Eighty-nine patients with progressive prostate cancer despite suppression of testosterone and withdrawal of anti-androgens were studied. This was a relatively advanced population, with 63 of 89 having either osseous metastases (mets) beyond the axial skeleton or visceral mets. Patients were randomly assigned to receive either ketoconazole alone, or ketoconazole with weekly doxorubicin. All patients received replacement hydrocortisone. The primary endpoints were response and survival. Based on PSA reduction criteria (≥ 80% maintained for at least 8 weeks), 14 of 45 patients (31%) in the single-agent ketoconazole arm responded. Sixteen of 44 patients (36%) in the combination ketoconazole/doxorubicin arm responded. There were no important differences between the two treatments in any outcome measure. The median overall survival for all patients was 12.5 months; median time to progression was 3.3 months. Toxicity was significant with both regimens, and more severe in the doxorubicin arm. Fully 20% of patients in each arm discontinued therapy due to intolerable side effects.Each of these regimens is toxic, and produced responses in fewer than half of treated patients. Although the observed median survival does compare favorably with reports from similar cohorts treated in the community, the potential benefit is only modest. In our view, neither of these regimens is sufficiently promising to justify phase 3 evaluation.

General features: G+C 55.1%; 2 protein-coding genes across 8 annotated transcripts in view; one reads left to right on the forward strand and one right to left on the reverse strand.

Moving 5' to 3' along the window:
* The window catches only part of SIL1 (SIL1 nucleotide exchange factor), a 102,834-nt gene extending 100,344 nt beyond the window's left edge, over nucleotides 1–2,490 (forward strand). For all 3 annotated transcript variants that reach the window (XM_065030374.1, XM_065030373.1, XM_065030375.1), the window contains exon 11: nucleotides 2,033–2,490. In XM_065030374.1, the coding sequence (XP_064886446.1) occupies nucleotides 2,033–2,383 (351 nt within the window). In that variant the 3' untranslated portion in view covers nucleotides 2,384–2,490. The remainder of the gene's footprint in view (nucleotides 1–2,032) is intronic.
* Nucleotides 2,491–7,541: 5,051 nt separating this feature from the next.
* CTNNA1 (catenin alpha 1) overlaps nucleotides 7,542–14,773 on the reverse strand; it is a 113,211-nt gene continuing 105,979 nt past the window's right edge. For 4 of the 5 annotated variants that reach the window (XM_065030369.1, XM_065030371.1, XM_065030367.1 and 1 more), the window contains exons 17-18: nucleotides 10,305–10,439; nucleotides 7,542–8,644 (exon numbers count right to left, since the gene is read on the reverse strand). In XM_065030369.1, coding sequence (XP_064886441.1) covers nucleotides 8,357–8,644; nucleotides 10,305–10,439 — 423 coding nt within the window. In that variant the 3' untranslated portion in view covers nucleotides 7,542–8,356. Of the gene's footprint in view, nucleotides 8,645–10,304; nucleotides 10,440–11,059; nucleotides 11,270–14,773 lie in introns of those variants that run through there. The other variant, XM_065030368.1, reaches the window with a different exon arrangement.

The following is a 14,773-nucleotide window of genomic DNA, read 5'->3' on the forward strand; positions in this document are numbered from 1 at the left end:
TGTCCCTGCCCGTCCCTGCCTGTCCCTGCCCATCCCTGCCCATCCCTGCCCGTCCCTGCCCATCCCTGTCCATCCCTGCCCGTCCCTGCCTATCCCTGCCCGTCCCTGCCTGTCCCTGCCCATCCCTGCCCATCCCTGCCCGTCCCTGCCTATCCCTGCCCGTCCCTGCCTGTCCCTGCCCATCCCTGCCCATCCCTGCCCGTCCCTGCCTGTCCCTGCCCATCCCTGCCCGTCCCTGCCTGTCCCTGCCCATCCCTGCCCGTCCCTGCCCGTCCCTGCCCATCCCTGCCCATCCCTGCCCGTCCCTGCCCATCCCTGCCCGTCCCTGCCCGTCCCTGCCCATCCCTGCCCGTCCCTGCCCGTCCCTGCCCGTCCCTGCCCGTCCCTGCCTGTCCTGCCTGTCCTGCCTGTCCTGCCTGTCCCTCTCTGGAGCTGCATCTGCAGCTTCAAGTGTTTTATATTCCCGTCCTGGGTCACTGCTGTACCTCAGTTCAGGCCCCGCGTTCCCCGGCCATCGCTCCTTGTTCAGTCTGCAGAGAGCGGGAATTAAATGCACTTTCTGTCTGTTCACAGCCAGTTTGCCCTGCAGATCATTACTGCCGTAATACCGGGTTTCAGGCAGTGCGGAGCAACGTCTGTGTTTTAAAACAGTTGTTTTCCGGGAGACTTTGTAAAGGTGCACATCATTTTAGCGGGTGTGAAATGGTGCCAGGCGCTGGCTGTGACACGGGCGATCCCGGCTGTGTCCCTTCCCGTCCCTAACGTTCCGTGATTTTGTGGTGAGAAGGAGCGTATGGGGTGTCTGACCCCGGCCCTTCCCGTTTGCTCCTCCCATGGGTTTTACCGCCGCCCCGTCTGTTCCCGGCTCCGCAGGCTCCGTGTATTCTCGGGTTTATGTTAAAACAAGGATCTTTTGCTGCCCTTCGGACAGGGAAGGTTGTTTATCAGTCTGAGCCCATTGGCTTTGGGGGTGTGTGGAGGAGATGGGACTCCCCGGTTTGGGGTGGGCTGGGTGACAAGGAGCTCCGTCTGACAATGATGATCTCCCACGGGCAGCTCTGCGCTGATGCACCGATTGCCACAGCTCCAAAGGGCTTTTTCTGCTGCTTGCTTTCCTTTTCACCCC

|Original language||English (US)|
|Number of pages||5|
|State||Published - 2001|
- Phase II
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